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According to a new study, middle-aged men who can't do 10 press-ups are more likely to suffer a stroke or develop heart disease.
The research, which was performed by Harvard University - who usually tend to know what they are talking about - found that heart disease risk over a ten year period was reduced by 97 percent in men who could do upwards of 40 press-ups.
That might seem like a lot, but even those who could do between 21 and 30 press-ups saw a reduction of around 25 percent in the risk of contracting stuff like heart disease and coronary artery disease when compared with blokes who couldn't manage to do just 10.
In the journal JAMA Network Open, the study's authors said: "Participants able to perform 11 or more push-ups at baseline had significantly reduced risk of subsequent cardiovascular disease events."
There you have it. Get pressing up, fellas.
Whilst it is great to be active in any capacity, the people behind this research found that press-ups were perfect for their study because they take a short amount of time to complete and provided a better snapshot of heart health than other traditional favourites such as running.
Basically, press-ups allowed them to predict the outcomes better.
Justin Yang from the TH Chan School of Public Health at Harvard (which - in case you were interested - is in Cambridge, Massachusetts) said: "Our findings provide evidence that push-up capacity could be an easy, no-cost method to help assess cardiovascular disease risk in almost any setting.
"Surprisingly, push-up capacity was more strongly associated with cardiovascular disease risk than the results of submaximal treadmill tests [where subjects run while their breathing is measured]."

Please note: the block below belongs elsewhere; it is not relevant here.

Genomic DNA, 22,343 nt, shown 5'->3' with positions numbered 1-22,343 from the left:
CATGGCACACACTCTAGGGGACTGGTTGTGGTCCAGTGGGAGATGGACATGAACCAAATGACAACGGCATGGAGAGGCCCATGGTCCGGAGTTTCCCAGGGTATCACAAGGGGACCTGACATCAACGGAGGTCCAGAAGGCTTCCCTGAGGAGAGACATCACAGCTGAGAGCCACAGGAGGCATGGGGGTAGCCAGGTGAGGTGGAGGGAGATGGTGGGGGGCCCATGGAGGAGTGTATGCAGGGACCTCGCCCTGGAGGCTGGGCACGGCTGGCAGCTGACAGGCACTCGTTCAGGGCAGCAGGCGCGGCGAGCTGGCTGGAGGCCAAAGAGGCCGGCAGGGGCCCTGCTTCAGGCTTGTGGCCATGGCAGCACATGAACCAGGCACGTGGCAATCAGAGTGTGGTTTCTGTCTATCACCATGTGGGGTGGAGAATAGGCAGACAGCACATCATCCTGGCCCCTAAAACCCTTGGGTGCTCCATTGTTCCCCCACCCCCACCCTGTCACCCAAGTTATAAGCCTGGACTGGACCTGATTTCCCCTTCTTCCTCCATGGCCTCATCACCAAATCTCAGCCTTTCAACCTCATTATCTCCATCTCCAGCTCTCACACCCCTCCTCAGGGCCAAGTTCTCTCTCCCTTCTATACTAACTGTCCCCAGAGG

To collate their results, the scientists took data from the fitness tests of 1,000 or so firemen from the state of Indiana. They were all active (although their body mass index average showed that they were overweight as a collective) and aged between 21 - 66 years old.
Despite there being a pretty vast age range in the study, they still found that there was a very real connection between doing more press-ups and heart health.
However, because of the low numbers of those in the study with heart conditions and low numbers of press-ups that some were capable of, they were less confident in their results that showed a 64 percent risk reduction in those able to do between 11 and 20 exercises.
It might seem like a statement of the bleeding obvious, but the results clearly show that more exercise reduces the risk of heart disease.
Professor Jeremy Pearson, from the British Heart Foundation, told The Independent: "This study shows that fitter firefighters have less chance of suffering a heart attack or stroke in the next decade,
"The narrowing of our arteries with fatty substances, which can eventually lead to heart attacks and strokes, starts early, often in our 20s and 30s. Keeping fit, no matter your age, is an important way to reduce your risk."
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